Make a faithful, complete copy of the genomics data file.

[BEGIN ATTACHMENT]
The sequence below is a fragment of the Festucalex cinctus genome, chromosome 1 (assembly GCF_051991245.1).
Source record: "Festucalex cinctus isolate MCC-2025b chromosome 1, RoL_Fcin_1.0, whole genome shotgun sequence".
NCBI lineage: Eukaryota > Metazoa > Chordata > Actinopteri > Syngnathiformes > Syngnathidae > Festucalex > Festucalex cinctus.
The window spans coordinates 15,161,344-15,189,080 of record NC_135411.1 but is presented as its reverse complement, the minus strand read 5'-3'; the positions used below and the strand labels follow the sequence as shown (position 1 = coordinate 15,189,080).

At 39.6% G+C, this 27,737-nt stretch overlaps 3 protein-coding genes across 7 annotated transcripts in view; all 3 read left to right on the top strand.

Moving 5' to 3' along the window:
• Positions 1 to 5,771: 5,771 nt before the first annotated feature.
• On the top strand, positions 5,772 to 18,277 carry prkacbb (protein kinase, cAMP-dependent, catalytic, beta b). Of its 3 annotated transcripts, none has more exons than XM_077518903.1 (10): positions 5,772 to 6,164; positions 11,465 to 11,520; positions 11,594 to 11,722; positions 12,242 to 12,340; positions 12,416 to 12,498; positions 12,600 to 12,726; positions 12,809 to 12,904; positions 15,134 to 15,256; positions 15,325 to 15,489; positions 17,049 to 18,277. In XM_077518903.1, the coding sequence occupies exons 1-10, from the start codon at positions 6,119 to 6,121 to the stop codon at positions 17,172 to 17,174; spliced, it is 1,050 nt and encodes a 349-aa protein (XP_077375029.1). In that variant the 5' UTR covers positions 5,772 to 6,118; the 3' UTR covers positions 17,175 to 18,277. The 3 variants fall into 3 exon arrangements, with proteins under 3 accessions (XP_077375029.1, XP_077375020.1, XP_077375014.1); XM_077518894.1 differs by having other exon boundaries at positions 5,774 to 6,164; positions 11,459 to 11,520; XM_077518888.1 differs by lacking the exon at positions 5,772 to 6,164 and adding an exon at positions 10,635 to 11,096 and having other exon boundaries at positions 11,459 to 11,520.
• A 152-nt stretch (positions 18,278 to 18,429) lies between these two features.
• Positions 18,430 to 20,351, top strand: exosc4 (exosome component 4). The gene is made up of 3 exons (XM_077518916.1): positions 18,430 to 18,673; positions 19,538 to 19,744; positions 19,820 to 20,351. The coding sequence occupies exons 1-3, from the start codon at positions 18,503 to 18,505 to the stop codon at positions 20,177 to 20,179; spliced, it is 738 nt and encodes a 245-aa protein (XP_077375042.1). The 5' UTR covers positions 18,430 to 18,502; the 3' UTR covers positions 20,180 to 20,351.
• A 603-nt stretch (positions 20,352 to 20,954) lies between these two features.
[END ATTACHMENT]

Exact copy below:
The sequence below is a fragment of the Festucalex cinctus genome, chromosome 1 (assembly GCF_051991245.1).
Source record: "Festucalex cinctus isolate MCC-2025b chromosome 1, RoL_Fcin_1.0, whole genome shotgun sequence".
NCBI lineage: Eukaryota > Metazoa > Chordata > Actinopteri > Syngnathiformes > Syngnathidae > Festucalex > Festucalex cinctus.
The window spans coordinates 15,161,344-15,189,080 of record NC_135411.1 but is presented as its reverse complement, the minus strand read 5'-3'; the positions used below and the strand labels follow the sequence as shown (position 1 = coordinate 15,189,080).

At 39.6% G+C, this 27,737-nt stretch overlaps 3 protein-coding genes across 7 annotated transcripts in view; all 3 read left to right on the top strand.

Moving 5' to 3' along the window:
• Positions 1 to 5,771: 5,771 nt before the first annotated feature.
• On the top strand, positions 5,772 to 18,277 carry prkacbb (protein kinase, cAMP-dependent, catalytic, beta b). Of its 3 annotated transcripts, none has more exons than XM_077518903.1 (10): positions 5,772 to 6,164; positions 11,465 to 11,520; positions 11,594 to 11,722; positions 12,242 to 12,340; positions 12,416 to 12,498; positions 12,600 to 12,726; positions 12,809 to 12,904; positions 15,134 to 15,256; positions 15,325 to 15,489; positions 17,049 to 18,277. In XM_077518903.1, the coding sequence occupies exons 1-10, from the start codon at positions 6,119 to 6,121 to the stop codon at positions 17,172 to 17,174; spliced, it is 1,050 nt and encodes a 349-aa protein (XP_077375029.1). In that variant the 5' UTR covers positions 5,772 to 6,118; the 3' UTR covers positions 17,175 to 18,277. The 3 variants fall into 3 exon arrangements, with proteins under 3 accessions (XP_077375029.1, XP_077375020.1, XP_077375014.1); XM_077518894.1 differs by having other exon boundaries at positions 5,774 to 6,164; positions 11,459 to 11,520; XM_077518888.1 differs by lacking the exon at positions 5,772 to 6,164 and adding an exon at positions 10,635 to 11,096 and having other exon boundaries at positions 11,459 to 11,520.
• A 152-nt stretch (positions 18,278 to 18,429) lies between these two features.
• Positions 18,430 to 20,351, top strand: exosc4 (exosome component 4). The gene is made up of 3 exons (XM_077518916.1): positions 18,430 to 18,673; positions 19,538 to 19,744; positions 19,820 to 20,351. The coding sequence occupies exons 1-3, from the start codon at positions 18,503 to 18,505 to the stop codon at positions 20,177 to 20,179; spliced, it is 738 nt and encodes a 245-aa protein (XP_077375042.1). The 5' UTR covers positions 18,430 to 18,502; the 3' UTR covers positions 20,180 to 20,351.
• A 603-nt stretch (positions 20,352 to 20,954) lies between these two features.